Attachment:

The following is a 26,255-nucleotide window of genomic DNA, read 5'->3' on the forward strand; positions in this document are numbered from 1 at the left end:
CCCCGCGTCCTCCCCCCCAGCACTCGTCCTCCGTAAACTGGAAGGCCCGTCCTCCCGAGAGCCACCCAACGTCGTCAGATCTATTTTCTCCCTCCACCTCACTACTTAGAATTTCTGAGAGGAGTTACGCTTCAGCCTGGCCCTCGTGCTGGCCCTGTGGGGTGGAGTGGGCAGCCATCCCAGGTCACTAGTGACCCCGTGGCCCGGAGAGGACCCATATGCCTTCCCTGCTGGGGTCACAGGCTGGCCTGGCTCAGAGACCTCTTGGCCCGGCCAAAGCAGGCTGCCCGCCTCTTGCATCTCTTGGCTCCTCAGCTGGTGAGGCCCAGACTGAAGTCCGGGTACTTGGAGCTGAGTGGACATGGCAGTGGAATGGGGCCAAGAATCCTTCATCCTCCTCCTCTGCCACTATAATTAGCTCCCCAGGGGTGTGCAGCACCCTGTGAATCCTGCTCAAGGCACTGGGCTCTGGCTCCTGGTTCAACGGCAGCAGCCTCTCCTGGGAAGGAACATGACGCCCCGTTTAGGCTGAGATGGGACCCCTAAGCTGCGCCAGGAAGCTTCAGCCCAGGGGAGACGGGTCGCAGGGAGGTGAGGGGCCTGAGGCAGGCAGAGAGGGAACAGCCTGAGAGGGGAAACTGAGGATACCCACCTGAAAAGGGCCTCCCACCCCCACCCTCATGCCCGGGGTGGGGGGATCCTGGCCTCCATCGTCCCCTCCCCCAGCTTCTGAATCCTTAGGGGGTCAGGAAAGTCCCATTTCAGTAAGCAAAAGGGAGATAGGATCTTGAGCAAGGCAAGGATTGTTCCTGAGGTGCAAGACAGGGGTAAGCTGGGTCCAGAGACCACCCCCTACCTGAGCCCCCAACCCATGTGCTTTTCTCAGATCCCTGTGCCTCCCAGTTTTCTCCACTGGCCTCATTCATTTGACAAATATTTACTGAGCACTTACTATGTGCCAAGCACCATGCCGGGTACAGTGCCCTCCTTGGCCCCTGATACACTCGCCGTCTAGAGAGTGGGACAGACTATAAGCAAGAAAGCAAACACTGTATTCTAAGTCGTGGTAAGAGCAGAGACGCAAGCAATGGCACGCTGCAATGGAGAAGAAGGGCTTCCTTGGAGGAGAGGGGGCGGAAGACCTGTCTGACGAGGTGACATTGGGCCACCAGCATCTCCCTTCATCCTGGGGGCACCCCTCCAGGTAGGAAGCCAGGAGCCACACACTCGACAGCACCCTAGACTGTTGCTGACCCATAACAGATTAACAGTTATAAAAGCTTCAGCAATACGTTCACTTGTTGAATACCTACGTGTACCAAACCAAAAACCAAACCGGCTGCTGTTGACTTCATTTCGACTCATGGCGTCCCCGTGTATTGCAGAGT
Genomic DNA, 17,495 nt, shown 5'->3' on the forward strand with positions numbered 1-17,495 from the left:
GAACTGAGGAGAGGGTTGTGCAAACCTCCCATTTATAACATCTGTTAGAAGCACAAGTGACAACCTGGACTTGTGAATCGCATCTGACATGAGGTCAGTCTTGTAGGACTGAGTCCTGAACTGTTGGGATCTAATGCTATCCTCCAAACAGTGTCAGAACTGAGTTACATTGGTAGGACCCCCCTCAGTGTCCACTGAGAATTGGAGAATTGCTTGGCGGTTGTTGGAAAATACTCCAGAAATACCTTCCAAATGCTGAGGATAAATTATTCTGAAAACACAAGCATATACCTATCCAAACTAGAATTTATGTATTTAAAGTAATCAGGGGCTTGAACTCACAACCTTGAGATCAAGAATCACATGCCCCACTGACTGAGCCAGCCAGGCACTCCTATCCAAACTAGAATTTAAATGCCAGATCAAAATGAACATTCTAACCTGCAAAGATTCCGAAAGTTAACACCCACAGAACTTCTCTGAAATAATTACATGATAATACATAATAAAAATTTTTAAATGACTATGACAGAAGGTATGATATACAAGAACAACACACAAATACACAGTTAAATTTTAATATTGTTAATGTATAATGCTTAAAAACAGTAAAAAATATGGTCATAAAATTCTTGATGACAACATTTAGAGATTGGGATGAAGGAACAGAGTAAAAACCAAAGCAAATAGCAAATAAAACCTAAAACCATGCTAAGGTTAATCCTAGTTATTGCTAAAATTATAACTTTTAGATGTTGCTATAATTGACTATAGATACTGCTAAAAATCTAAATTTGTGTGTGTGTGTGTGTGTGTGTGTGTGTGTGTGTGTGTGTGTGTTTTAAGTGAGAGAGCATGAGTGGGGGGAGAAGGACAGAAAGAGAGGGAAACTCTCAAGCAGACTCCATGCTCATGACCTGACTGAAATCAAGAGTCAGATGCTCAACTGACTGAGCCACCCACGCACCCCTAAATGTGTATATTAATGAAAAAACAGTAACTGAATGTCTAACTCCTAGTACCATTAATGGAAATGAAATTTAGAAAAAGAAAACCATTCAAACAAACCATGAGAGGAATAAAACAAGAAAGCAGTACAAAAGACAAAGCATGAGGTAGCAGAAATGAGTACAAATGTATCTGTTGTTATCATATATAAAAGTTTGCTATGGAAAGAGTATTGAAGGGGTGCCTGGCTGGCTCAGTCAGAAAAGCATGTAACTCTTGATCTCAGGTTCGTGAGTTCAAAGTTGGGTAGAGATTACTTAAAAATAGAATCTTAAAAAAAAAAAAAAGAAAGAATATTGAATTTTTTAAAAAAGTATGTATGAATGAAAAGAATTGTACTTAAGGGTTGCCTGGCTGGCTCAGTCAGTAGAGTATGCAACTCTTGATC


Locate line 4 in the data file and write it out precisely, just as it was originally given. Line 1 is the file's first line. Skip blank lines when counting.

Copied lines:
GAACTGAGGAGAGGGTTGTGCAAACCTCCCATTTATAACATCTGTTAGAAGCACAAGTGACAACCTGGACTTGTGAATCGCATCTGACATGAGGTCAGTCTTGTAGGACTGAGTCCTGAACTGTTGGGATCTAATGCTATCCTCCAAACAGTGTCAGAACTGAGTTACATTGGTAGGACCCCCCTCAGTGTCCACTGAGAATTGGAGAATTGCTTGGCGGTTGTTGGAAAATACTCCAGAAATACCTTCCAAATGCTGAGGATAAATTATTCTGAAAACACAAGCATATACCTATCCAAACTAGAATTTATGTATTTAAAGTAATCAGGGGCTTGAACTCACAACCTTGAGATCAAGAATCACATGCCCCACTGACTGAGCCAGCCAGGCACTCCTATCCAAACTAGAATTTAAATGCCAGATCAAAATGAACATTCTAACCTGCAAAGATTCCGAAAGTTAACACCCACAGAACTTCTCTGAAATAATTACATGATAATACATAATAAAAATTTTTAAATGACTATGACAGAAGGTATGATATACAAGAACAACACACAAATACACAGTTAAATTTTAATATTGTTAATGTATAATGCTTAAAAACAGTAAAAAATATGGTCATAAAATTCTTGATGACAACATTTAGAGATTGGGATGAAGGAACAGAGTAAAAACCAAAGCAAATAGCAAATAAAACCTAAAACCATGCTAAGGTTAATCCTAGTTATTGCTAAAATTATAACTTTTAGATGTTGCTATAATTGACTATAGATACTGCTAAAAATCTAAATTTGTGTGTGTGTGTGTGTGTGTGTGTGTGTGTGTGTGTGTGTGTGTTTTAAGTGAGAGAGCATGAGTGGGGGGAGAAGGACAGAAAGAGAGGGAAACTCTCAAGCAGACTCCATGCTCATGACCTGACTGAAATCAAGAGTCAGATGCTCAACTGACTGAGCCACCCACGCACCCCTAAATGTGTATATTAATGAAAAAACAGTAACTGAATGTCTAACTCCTAGTACCATTAATGGAAATGAAATTTAGAAAAAGAAAACCATTCAAACAAACCATGAGAGGAATAAAACAAGAAAGCAGTACAAAAGACAAAGCATGAGGTAGCAGAAATGAGTACAAATGTATCTGTTGTTATCATATATAAAAGTTTGCTATGGAAAGAGTATTGAAGGGGTGCCTGGCTGGCTCAGTCAGAAAAGCATGTAACTCTTGATCTCAGGTTCGTGAGTTCAAAGTTGGGTAGAGATTACTTAAAAATAGAATCTTAAAAAAAAAAAAAAGAAAGAATATTGAATTTTTTAAAAAAGTATGTATGAATGAAAAGAATTGTACTTAAGGGTTGCCTGGCTGGCTCAGTCAGTAGAGTATGCAACTCTTGATC